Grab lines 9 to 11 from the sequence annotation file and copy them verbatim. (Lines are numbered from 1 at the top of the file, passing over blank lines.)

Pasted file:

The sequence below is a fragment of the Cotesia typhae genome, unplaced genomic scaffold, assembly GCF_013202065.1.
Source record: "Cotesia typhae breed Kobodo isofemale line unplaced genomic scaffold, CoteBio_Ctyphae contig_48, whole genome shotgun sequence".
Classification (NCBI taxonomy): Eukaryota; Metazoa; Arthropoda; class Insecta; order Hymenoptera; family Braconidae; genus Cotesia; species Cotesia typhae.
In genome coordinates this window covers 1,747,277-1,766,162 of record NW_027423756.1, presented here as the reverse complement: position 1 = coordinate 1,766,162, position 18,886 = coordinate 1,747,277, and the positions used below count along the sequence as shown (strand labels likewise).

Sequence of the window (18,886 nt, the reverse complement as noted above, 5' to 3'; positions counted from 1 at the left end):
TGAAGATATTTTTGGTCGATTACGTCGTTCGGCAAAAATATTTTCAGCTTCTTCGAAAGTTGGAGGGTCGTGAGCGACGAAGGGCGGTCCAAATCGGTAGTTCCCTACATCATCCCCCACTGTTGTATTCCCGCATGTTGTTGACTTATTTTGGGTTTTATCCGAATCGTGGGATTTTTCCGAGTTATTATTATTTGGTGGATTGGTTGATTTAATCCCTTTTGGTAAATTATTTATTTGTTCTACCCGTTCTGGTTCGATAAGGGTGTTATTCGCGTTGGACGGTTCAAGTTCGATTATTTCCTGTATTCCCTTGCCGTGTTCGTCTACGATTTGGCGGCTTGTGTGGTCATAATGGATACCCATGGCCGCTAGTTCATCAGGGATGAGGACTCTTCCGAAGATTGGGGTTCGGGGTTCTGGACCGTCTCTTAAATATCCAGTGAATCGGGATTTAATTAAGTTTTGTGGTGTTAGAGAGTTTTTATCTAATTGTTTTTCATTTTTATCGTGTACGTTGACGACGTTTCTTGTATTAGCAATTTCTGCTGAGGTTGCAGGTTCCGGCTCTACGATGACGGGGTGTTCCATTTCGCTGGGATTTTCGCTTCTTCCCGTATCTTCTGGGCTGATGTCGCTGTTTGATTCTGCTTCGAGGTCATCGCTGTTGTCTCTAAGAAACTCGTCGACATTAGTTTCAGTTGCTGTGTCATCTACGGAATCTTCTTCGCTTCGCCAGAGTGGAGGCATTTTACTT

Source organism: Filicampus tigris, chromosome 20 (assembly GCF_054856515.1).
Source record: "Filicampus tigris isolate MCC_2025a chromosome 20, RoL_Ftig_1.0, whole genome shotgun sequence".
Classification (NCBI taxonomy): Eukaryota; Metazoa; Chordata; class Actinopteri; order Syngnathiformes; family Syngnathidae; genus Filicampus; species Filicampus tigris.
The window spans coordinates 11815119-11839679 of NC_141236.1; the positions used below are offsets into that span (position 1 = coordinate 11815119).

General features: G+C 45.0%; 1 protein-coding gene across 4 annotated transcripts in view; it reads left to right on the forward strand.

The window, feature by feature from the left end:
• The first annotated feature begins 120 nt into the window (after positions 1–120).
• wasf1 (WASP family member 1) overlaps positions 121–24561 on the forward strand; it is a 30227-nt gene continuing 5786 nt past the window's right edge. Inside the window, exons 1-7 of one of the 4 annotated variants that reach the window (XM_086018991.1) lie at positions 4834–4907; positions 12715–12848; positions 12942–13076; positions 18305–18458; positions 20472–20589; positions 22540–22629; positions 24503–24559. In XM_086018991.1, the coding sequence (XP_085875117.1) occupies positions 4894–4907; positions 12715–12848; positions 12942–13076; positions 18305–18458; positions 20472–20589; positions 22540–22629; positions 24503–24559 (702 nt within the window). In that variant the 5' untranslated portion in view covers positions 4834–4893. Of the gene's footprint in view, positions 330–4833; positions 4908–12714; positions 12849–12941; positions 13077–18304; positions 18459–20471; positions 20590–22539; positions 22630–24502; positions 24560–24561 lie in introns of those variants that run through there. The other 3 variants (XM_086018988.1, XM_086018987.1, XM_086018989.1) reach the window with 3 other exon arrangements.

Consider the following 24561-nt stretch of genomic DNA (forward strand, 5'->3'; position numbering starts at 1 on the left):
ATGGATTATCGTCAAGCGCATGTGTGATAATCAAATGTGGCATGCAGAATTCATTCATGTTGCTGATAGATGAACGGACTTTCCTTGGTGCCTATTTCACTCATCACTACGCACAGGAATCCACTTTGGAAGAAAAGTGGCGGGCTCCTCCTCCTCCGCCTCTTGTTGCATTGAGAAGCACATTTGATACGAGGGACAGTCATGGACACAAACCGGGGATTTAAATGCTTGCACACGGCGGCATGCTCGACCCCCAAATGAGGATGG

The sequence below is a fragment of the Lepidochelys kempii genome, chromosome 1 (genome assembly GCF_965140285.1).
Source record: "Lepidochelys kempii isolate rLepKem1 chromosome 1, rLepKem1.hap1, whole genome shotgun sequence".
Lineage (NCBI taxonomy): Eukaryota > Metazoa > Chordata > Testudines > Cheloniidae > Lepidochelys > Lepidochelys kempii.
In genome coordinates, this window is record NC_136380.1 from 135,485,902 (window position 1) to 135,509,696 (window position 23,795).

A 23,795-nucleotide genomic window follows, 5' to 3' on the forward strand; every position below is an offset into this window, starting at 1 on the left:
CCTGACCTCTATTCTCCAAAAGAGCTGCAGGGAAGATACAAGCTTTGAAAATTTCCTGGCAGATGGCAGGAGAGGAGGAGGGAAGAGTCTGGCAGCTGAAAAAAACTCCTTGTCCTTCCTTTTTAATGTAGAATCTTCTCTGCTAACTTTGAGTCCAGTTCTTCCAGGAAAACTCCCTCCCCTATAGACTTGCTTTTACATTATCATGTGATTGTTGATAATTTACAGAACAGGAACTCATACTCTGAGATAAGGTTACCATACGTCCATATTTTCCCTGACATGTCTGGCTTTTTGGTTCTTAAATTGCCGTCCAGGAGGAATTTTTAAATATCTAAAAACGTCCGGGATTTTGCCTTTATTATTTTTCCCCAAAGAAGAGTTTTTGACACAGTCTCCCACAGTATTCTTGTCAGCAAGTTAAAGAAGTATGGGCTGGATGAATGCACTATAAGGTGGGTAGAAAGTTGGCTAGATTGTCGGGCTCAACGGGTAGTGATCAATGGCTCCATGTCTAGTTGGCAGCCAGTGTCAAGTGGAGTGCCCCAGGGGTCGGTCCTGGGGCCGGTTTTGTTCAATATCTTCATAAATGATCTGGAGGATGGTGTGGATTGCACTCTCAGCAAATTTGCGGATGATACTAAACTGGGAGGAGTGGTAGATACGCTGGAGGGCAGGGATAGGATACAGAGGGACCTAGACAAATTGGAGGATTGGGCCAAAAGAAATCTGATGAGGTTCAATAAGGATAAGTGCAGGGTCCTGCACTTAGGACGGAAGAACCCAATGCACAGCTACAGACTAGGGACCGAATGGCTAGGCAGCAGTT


Classification (NCBI taxonomy): Eukaryota; Metazoa; Chordata; class Actinopteri; order Syngnathiformes; family Syngnathidae; genus Filicampus; species Filicampus tigris.
The window spans coordinates 11815119-11839679 of NC_141236.1; the positions used below are offsets into that span (position 1 = coordinate 11815119).

General features: G+C 45.0%; 1 protein-coding gene across 4 annotated transcripts in view; it reads left to right on the forward strand.